n t wamsley responded:  2021-07-20

Nick,
Thanks for you help with the modification error. I have uploaded a screenshot of the light peptide chromatogram for the peptide, VAATSVITIVK, where the problem for that peptide is more obvious than in the .raw file I sent you. I am wondering if it is possible to calculate peak areas with one m/z channel width, change the width and then calculate again without changing the boundaries of integration. That way I could export two tables with the peak areas calculated differently. I would use one table to get peak areas for the heavy peptides and another to get peak areas for the light peptides. To do this must I re-score or re-import? It does not seem that re-scoring changes anything? If I must re-import, will the boundaries of integration be the same?
Best,
Nathan

 
Nick Shulman responded:  2021-07-20
Thank you for uploading that image.
By the way, files that are less than 50MB can be attached to this support request, which you might find more convenient than uploading.

If you change settings that affect the extraction width, the only way to see the results of that change would be by doing a "Reimport".
"Rescore" can be used for things that happen after chromatogram extraction, but which affect peak picking, such as changing the "Internal standard type" at Settings > Peptide Settings > Modifications.

When you do a reimport, or a rescore, any peak boundaries that you have manually adjusted will remain the same. For peaks that have not been user-modified, the boundaries might change if the new chromatogram data causes Skyline to pick a different peak.

For SureQuant methods, we recommend that you go to:
Settings > Transition Settings > Instrument
and check the checkbox that says "Triggered chromatogram extraction".
The major reason that you should do that is that Skyline will incorrectly estimate the background if the start and ends of the peak are truncated.
You can learn more about the triggered acquisition setting here:
https://skyline.ms/wiki/home/software/Skyline/page.view?name=TriggeredAcquisition

Attached is a screenshot showing that the background for the y9 chromatogram is very large (shaded rectangle at the bottom of the peak).

Here is a page that talks about how Skyline usually calculates background (when "triggered acquistion" is off):
https://skyline.ms/wiki/home/software/Skyline/page.view?name=tip_peak_calc

Also, if you click on points along a chromatogram, Skyline will bring up the full scan graph, which shows you a spectrum, and also shows the m/z channel that Skyline is summing across when extracting the chromatogram. In the attached image "Full Scan Graph", it looks like the y8 transition has interference from something that will not be able to be filtered out no matter how narrow you make the extraction width. When you have interference like this, it is recommended that you mark the transition as "Non quantitative", and then its area will not be included in things like "Total Area". You can mark a Transition as non-quantitative by right-clicking on it in the Targets tree. (or, you might want to simply delete that transition from your Skyline document)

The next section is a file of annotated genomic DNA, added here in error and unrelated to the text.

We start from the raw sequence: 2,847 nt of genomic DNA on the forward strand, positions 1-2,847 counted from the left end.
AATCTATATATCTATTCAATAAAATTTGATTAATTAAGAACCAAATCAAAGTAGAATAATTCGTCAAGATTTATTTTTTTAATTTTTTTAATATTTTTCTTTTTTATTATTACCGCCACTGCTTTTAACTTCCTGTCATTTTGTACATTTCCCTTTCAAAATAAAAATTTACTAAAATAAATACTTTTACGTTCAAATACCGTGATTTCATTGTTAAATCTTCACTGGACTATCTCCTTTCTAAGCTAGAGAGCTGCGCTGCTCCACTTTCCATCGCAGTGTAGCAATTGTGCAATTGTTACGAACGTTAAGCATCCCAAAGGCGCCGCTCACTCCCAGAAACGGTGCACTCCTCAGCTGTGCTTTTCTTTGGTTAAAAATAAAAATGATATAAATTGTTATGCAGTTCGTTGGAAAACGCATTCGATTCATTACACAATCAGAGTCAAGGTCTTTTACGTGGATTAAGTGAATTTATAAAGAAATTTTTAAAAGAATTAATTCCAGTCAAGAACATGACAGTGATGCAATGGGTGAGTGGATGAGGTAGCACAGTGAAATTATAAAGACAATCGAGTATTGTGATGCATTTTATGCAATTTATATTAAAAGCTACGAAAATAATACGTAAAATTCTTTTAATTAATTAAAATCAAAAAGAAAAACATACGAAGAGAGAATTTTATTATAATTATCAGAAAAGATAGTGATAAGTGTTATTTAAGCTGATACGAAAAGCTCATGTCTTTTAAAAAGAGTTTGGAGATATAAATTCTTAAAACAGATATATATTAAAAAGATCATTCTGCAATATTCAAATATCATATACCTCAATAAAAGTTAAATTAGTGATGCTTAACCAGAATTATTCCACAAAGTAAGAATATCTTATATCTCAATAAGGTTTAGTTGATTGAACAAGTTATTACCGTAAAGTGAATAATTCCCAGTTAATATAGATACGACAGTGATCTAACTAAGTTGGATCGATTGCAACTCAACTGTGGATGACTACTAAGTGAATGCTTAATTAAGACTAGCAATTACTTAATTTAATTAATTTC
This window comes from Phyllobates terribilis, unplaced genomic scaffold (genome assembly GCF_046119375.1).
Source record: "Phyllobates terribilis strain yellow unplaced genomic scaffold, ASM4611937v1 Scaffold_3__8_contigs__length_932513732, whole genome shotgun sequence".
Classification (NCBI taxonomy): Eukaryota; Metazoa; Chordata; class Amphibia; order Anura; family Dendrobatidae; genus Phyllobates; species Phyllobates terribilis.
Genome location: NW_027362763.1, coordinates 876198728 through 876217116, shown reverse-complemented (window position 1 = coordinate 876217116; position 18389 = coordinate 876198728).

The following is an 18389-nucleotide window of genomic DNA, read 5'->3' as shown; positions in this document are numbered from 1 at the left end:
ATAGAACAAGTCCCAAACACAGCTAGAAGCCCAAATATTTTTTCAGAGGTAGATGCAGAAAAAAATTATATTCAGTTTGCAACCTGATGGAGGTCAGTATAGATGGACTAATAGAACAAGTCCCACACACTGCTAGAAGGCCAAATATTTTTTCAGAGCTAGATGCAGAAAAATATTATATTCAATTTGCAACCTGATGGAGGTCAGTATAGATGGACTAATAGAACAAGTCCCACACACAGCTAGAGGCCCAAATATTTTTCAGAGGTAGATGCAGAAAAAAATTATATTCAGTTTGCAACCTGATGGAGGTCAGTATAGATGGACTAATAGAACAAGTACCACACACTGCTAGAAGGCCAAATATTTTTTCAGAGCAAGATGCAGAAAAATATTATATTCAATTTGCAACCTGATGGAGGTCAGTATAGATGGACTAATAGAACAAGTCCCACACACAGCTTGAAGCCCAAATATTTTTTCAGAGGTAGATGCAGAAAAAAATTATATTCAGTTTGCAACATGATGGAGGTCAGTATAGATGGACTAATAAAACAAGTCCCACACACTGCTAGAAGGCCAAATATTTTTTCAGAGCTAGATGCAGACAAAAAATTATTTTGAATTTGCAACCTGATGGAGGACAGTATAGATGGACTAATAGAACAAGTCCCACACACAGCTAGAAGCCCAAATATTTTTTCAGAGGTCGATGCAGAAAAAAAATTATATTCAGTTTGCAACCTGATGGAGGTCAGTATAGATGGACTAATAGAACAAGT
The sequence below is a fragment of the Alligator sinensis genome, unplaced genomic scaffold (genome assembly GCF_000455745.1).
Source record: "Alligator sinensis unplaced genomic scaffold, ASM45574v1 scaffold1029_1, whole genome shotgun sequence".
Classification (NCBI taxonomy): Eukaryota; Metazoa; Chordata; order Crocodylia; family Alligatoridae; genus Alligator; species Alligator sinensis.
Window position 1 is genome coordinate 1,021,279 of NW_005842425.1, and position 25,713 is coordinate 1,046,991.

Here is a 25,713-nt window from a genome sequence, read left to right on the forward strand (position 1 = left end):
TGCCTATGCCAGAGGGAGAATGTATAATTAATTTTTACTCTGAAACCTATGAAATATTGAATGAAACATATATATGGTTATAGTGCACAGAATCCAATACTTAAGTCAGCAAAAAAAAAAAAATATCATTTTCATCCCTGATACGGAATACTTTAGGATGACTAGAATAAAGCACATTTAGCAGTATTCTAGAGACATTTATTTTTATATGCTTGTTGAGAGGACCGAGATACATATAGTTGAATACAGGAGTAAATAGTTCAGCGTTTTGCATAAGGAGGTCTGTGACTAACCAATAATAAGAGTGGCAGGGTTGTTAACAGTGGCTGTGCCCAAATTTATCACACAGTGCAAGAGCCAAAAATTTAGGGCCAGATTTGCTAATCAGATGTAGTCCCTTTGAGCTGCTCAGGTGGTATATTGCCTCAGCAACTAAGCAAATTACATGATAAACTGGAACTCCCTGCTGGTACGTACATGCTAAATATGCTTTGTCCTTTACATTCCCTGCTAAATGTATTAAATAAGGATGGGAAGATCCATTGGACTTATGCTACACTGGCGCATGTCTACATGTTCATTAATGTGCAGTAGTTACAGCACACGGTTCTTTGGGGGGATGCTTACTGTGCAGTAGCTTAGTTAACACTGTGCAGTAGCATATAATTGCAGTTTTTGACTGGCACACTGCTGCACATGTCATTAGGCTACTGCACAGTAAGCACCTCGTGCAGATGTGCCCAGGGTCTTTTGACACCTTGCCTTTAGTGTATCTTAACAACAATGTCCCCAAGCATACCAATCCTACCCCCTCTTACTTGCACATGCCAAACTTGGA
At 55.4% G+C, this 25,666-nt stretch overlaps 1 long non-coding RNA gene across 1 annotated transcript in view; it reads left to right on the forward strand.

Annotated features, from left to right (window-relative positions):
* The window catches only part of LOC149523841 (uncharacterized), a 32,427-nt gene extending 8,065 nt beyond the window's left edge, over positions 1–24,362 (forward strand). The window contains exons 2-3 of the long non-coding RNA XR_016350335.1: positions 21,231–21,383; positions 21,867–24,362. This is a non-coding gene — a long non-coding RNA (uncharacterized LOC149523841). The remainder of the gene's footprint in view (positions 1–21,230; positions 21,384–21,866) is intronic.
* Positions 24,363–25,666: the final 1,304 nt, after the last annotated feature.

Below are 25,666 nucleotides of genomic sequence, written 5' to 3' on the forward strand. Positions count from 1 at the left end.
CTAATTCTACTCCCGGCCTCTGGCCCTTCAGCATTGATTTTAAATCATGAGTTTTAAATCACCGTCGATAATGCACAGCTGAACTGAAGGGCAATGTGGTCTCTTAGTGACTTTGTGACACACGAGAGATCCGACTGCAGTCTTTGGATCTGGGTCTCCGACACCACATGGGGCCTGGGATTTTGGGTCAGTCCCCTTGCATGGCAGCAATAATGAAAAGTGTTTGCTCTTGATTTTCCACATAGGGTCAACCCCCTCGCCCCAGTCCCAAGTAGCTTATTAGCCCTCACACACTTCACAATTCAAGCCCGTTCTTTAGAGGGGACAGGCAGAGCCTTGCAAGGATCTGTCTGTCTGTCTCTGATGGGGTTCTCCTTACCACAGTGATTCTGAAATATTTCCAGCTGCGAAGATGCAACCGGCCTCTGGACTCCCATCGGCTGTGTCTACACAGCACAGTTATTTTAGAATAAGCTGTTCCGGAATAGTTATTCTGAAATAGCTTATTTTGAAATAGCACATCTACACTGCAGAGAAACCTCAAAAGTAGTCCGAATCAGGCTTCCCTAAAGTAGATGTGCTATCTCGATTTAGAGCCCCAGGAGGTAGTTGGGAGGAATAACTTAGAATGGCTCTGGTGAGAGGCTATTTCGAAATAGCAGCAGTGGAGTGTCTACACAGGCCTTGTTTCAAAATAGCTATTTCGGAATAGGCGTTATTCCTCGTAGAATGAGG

One more thing: I noticed that at "Settings > Transition Settings > Filter" you have "Product Ion Selection > To" set to "last ion - 1". We normally recommend that you set that to "last ion". In a peptide with 8 amino acids in it, the "last ion" is y7 or b7. Some people choose "last ion - 1" because they incorrectly think the last ion would be y8 or b8, but that's not how Skyline counts things. There are a lot of example Skyline documents out there that are still using "last ion - 1" because we haven't been very good at spreading the word about what the recommended setting is.

-- Nick
 
n t wamsley responded:  2021-07-29
Nick,
Thanks for your feedback. "Triggered chromatogram extraction" makes a big difference. How does skyline chooses the peak boundaries (I'm using the default model)? What are reasons those boundaries might change as a result of narrowing the m/z channel under MS/MS filtering? Finally, if Skyline does not change manually adjusted peak boundaries after re-integration, then is there a way to "trick" skyline into treating all peak boundaries as manually adjusted before I do a reintegration? If that were possible I could get comparable peak areas for light and heavy peptides using different m/z channel widths.
Best,
Nathan